Susie Silook

Susie Silook

Which Play to Write? She Listens to Her Native Voice.

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Susie Silook

I was sitting in my home on the former military base of Adak, depressed after my mother had  passed on, when my colleague Shelley Niro, an artist and filmmaker, emailed me the Alaska Native Playwrights Project call for applications.

She reminded me I’d once told her I wanted to try my hand at drama. So I felt obliged and challenged, but not enthused. I sent in a second-rate application proposing to write about therapy sessions between a woman and her therapist, along with some of my lesser poems, and I was soundly rejected. I got in only because one of the chosen 10 declined to attend.

Already a known visual artist in Native America, I felt pressured to perform, now that I was in. My first play was loosely structured around my family’s move to Chicago in 1959, under the U.S. Government’s Indian Relocation Program, an assimilation endeavor. I know of their one-month stay only through family lore, for I hadn’t yet been born.

Although it was deemed a good play by my excellent mentor, the playwright Terry Gomez, I just didn’t feel it, not in the way a good sculpture makes me feel kind of high. My friend and private mentor Ron Spatz, editor of the Alaska Quarterly Review, suggested I write my memoirs, familiar as he was with my story.

I thought, well, I was in the Army, I was in a Walt Disney movie, and I am an artist; perhaps I could find something interesting for storytelling. Little did I know the various, insidious forms of trauma I would find down nearly every path I tapped into my laptop.

It was tricky, constructing a dramatic work around such material, but the hours flew by and I got that high, even as my heart was breaking. I then fell into the pits of my Post Traumatic Stress Disorder, something I’d been diagnosed with after a violent rape in 1999. I’d never accepted this diagnosis until I wrote this Pandora’s Box of a play and nearly fell apart.

So I flew into Anchorage for therapy, and I learned some new ways to cope other than talk therapy, which hadn’t ever worked for me. This, of course, spurred another play, about the healing process, since that hadn’t happened satisfactorily until I was telling the story of my life. Since my therapist Micki, a character in the second play, employed methods that fired up my imagination, the play has a dreamlike quality.

Because the Native Voices of the Autry selected my first play for development, I faced the dilemma of choosing one play over the other. The first play probably is better, theatrically, and has a better chance of production. But the second play has the real sense of healing, which I want to share. So many women sit alone on their islands with these traumas circulating in their brains, without access to therapy, along with many women in prison, or out on the streets, alcoholic, like I was.

Yupik rules dictate I follow what is better for the tribe, not my ego. After a battle waged within, the Yupik in me won, and I chose the second dramatic memoir. After all, this is Native Voices, I decided, and in Alaska, our tribes are very strong, our ties to our ancestral lands largely unbroken.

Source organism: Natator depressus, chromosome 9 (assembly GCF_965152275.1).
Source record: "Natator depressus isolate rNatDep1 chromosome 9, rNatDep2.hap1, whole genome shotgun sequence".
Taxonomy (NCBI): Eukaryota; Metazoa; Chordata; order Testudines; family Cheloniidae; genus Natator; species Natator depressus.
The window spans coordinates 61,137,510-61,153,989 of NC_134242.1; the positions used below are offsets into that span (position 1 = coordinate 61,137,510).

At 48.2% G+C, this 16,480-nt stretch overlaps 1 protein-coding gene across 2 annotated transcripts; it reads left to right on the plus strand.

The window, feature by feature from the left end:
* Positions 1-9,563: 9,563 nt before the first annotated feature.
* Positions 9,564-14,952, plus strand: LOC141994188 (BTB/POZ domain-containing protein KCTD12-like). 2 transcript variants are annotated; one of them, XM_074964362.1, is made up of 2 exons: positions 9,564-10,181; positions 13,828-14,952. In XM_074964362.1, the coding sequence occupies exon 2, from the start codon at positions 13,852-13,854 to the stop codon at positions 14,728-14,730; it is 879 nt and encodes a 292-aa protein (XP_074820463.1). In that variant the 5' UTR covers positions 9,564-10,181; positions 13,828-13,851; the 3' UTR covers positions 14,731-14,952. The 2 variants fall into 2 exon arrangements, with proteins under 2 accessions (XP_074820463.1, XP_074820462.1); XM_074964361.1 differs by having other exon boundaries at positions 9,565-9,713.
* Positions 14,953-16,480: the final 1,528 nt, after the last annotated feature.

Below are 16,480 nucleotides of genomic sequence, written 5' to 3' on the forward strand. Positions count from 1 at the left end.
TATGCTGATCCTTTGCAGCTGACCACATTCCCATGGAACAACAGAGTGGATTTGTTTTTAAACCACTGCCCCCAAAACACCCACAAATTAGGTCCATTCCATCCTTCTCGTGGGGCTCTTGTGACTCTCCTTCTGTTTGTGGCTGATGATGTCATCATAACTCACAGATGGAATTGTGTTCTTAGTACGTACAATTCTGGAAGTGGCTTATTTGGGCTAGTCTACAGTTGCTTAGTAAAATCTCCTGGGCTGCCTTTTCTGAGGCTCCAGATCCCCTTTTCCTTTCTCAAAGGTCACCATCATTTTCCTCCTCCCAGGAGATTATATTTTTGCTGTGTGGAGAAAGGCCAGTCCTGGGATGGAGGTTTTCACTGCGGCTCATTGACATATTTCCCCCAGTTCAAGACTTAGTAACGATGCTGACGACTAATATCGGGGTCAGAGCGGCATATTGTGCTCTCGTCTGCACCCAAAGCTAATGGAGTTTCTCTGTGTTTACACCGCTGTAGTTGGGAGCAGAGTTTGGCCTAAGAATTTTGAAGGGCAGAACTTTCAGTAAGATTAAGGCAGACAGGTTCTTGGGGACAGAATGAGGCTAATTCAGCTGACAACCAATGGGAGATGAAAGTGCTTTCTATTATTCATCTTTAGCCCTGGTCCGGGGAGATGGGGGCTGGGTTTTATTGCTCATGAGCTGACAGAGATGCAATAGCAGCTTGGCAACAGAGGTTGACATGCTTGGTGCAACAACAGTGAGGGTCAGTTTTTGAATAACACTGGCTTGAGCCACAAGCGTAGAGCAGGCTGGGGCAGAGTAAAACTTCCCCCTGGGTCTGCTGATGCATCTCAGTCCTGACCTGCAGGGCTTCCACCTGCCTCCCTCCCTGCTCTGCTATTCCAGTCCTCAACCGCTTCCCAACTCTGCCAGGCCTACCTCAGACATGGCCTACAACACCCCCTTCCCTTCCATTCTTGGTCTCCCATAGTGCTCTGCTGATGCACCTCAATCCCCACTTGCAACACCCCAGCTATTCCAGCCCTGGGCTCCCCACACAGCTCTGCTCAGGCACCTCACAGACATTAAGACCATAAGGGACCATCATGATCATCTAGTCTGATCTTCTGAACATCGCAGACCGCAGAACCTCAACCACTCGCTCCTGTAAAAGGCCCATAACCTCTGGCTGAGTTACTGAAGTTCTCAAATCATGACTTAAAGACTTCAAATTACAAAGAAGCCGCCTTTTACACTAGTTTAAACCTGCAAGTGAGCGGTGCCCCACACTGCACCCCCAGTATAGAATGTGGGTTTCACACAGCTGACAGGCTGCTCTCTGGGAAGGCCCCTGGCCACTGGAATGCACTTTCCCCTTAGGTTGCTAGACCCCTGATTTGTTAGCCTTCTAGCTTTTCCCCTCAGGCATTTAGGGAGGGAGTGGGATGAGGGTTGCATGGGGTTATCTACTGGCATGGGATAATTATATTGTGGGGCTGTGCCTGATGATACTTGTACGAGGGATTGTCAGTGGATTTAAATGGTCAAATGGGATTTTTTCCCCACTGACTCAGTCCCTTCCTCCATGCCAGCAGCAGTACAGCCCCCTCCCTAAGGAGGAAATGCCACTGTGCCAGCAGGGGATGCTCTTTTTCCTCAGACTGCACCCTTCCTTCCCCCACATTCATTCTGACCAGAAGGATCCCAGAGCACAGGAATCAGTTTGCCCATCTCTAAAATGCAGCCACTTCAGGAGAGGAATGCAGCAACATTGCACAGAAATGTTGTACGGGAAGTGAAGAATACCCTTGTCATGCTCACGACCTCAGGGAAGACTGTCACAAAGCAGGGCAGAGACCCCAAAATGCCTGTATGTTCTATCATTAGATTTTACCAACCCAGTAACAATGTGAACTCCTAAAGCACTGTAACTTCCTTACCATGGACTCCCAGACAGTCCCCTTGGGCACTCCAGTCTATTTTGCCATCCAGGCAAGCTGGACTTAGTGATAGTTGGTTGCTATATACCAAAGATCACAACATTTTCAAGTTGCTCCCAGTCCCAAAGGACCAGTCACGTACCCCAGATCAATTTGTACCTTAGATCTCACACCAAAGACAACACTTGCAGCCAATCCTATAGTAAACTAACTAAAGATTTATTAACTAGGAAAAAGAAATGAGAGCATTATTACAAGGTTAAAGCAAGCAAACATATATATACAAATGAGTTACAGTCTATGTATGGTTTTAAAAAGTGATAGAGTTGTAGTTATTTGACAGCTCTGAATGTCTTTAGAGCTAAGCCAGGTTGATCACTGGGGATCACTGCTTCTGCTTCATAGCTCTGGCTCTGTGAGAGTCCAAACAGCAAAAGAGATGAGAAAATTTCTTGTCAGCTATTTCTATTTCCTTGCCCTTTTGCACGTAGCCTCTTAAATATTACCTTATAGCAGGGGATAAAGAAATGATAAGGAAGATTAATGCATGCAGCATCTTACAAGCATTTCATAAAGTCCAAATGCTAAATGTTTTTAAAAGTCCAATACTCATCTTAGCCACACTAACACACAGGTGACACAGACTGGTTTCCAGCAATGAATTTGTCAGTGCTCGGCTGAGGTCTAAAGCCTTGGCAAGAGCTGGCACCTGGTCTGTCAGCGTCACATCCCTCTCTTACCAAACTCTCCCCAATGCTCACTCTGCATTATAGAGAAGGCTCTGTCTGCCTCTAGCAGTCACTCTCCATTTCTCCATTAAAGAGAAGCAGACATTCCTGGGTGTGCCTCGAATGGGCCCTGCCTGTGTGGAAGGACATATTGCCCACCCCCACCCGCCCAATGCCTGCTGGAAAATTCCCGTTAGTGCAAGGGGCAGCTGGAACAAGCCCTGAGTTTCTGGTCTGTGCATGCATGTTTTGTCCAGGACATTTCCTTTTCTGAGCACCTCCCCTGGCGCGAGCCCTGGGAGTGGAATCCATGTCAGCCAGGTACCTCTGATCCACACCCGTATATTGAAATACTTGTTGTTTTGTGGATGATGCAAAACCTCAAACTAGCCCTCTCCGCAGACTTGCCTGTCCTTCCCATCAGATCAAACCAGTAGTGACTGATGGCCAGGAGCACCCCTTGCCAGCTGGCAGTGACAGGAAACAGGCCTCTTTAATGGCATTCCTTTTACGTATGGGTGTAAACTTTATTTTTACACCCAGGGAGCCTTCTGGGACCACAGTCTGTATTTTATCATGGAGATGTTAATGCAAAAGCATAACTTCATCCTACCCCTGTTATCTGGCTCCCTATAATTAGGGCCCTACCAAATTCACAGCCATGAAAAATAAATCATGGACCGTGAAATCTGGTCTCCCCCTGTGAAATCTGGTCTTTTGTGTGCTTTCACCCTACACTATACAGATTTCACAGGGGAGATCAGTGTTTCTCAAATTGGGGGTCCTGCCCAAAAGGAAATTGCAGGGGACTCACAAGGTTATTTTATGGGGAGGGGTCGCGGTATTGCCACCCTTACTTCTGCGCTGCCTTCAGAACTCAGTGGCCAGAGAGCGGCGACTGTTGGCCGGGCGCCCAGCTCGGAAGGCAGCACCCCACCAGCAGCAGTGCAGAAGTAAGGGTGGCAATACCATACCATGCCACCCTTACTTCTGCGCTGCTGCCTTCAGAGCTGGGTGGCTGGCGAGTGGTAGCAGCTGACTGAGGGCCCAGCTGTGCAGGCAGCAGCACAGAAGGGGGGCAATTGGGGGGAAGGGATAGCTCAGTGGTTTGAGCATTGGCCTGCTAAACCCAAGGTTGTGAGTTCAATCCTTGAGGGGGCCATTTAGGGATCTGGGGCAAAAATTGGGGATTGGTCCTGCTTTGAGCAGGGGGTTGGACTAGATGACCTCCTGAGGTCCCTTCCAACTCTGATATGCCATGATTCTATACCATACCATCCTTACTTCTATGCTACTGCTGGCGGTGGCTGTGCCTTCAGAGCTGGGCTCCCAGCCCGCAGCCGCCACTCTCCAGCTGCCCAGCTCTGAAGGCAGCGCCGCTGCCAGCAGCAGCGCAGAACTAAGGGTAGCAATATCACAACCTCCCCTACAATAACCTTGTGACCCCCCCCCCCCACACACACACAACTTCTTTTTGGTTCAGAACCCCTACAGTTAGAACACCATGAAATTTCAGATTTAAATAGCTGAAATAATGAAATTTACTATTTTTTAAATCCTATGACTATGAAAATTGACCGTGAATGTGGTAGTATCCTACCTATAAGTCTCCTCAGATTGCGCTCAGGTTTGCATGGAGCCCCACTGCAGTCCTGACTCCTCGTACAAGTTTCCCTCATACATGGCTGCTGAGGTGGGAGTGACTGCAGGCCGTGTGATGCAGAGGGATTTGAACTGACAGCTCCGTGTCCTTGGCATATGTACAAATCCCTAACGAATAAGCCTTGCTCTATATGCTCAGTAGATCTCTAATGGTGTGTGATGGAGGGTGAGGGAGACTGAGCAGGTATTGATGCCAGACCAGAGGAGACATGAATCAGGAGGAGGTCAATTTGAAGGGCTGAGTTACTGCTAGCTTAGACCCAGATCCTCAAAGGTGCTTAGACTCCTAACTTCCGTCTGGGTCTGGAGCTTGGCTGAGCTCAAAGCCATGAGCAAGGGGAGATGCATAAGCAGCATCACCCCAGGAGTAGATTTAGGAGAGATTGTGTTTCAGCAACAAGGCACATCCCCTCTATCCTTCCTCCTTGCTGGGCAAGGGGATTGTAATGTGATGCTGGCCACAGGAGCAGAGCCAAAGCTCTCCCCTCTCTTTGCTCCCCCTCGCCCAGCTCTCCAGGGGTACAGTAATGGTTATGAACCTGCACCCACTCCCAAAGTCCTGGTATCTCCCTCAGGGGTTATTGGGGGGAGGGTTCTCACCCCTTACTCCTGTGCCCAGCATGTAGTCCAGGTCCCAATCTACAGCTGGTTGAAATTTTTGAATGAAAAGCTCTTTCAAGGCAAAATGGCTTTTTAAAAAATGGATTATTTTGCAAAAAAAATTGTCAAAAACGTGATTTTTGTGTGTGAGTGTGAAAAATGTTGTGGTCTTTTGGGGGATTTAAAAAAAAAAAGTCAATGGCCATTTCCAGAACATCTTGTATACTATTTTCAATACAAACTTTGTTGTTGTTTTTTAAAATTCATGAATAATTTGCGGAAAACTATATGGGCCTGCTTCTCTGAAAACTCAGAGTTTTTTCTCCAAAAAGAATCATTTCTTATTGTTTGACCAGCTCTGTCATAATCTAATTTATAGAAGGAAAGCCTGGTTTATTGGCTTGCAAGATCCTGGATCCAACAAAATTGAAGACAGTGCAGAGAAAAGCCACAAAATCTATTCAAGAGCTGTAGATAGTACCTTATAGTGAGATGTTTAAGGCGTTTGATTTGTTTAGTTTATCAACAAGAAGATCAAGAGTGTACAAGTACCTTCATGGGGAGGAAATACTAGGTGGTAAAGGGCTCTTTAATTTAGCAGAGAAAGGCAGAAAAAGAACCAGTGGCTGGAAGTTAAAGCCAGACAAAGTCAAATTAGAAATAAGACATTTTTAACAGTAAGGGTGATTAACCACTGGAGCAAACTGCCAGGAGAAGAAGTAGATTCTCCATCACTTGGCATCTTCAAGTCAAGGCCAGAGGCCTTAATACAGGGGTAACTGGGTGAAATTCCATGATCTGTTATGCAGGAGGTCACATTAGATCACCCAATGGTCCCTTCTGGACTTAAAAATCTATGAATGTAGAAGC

I am faced with the very real possibility that this will not be accepted as beneficial to the tribe, since I break the silences around certain issues. I accept that; certain things must end.

Jean Bruce Scott, co-founder/producing executive director of Native Voices at the Autry, is an incredibly warm person, and my tea –  director Stephan Wolfert, dramaturg Robert Caisley and his assistant Lauren Simon — have been invaluable mentors in this playwriting process I know very little about. I am eternally grateful to them and for this opportunity, which has taken me down a path I love, a creative life.

My hope is that this play will help other trauma survivors as it has helped me, with a few laughs thrown in for good measure. And may it open a community dialogue of healing.

Native Voices at the Autry’s 13th Festival of New Plays presents staged readings by four Native female playwrights, June 16-18 at Wells Fargo Theater, The Autry National Center, 4700 Western Heritage Way, LA. TICKETS: $10/play or $25/ four-play festival pass; half price for students, senior and military; free for Autry members. 323-667-2000, ext. 354 , www.NativeVoicesattheAutry.org.

Ungipamsuuka (My Story) by Susie Silook (Siberian Yupik/Inupiaq*) features the creative team of Stephan Wolfert, director, Robert Caisley, dramaturg and Lauren Simon, assistant dramaturg. The play chronicles an Alaskan Native sculptor who boldly confronts familial, cultural, and sexual trauma with the healing power of art. Friday, June 17 at 7:30 pm.

Susie Silook (Siberian Yupik*/Inupiaq*) is a contemporary Inuit sculptor and published writer, originally from Gambell, Alaska, who currently lives on Adak Island, on the Aleutian chain. Her sculptures are included in many private collections and museums, including the Anchorage Museum of History and Art, the Eiteljorg, the De Young, and the Pratt museums. Her themes are taken from her Yupik culture, life experiences, and women’s issues, and incorporate ancestral design in the mediums of walrus ivory, whalebone, and wood. She is the recipient of the Eiteljorg and United States Artists awards, the Governor’s Individual Artist award, and a civil rights award from the Alaska Chapter of the American Civil Liberties Union (ACLU).

*refers to the artist’s tribal affiliation